Design Space exploration
What do you do when you start developing and you realize close to your deadline that your system didn’t meet the requirements? What to do when you discover at the end of the project that the user’s problem is not properly solved?
Just like the development of other technical systems, the time and effort invested in designing and training an AI system is considerable. As a result, selecting the wrong or suboptimal combination of subsystems can cost a lot of time and money.
Early design space exploration can reduce this risk by first mapping all functions that your system requires (ie dividing your application in subsystems), which helps to start ideating & scouting alternatives. The objective of this step is to assure alignment of all application components.
There are myriad of possible AI algorithms. Choosing the right algorithm for your application demands a profound understanding of the technical problem and the user’s needs.
Typical questions in the first phase of problem understanding and data understanding involve:
- Classification or regression problem
- Model evaluation approach (metric)
- Understanding of available features
- Volume of the available data and the difficulty of obtaining more data (or augmenting the available data)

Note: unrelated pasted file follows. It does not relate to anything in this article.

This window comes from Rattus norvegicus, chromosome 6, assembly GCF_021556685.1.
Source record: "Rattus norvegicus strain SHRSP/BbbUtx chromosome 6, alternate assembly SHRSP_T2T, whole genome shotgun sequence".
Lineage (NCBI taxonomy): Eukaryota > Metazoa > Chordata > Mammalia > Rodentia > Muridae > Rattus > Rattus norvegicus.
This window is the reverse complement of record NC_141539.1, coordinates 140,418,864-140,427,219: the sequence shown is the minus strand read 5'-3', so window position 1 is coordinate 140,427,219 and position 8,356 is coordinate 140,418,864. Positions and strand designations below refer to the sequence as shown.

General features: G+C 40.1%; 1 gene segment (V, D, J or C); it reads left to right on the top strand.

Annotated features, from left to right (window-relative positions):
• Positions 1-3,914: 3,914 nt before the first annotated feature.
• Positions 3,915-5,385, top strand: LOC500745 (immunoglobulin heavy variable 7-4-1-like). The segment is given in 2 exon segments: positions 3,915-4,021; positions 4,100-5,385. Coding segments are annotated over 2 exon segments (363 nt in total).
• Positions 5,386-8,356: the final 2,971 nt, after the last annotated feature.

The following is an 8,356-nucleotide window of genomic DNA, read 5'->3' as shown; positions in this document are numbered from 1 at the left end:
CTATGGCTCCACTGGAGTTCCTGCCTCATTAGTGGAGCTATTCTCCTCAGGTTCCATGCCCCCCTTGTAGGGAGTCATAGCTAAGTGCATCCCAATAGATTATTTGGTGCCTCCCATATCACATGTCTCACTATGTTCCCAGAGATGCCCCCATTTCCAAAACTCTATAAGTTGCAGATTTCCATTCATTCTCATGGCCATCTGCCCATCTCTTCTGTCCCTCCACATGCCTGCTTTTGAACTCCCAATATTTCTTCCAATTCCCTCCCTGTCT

Once you have chosen the algorithm approach, there are still have many more choices to make. Let’s say you have chosen to implement an artificial neural network over alternatives, such as a support vector machine, regression trees, … You now need to establish an architecture and a hyperparameter set.
The optimal architecture and hyperparameter set cannot be ‘calculated’ on beforehand. Tuning these parameters is a work relying on insight of the AI engineer and a rigorous and structured optimization approach. Choices need to made and tested regarding the activation function (ReLU, tanh), architecture (number of hidden layers, fully connected layers, convolutional layers,…), optimization algorithms and anti-overfitting techniques (drop-out, regularization, …). The number of possible combinations is virtually endless.
Choosing between these parameters is a difficult trade-off between model performance, avoiding over-fitting of the data, memory and computational restrictions, time delay acceptable for evaluating the model, among others.
A structured design space exploration method ensures that you explore the different possibilities without sticking to the most familiar (or trendy) solution. Due to personal bias, people often think that what they know is better than the unknown. Therefore, a structured design exploration is highly recommended.
Medical innovation has accomplished remarkable feats in the past decades. Historical progress has always been based on evidence provided by data. Nowadays, AI advances enable opportunities to speed up this progress and to open new possibilities. Artificial Intelligence will initiate the advances in creating preventive medicine and personalized medicine. To make full use of these opportunities, companies need to embrace a structured multidisciplinary innovation approach, combining expertise in fields ranging from AI, sensors, data engineering, electronics over human factor engineering and medical science up to legal regulations.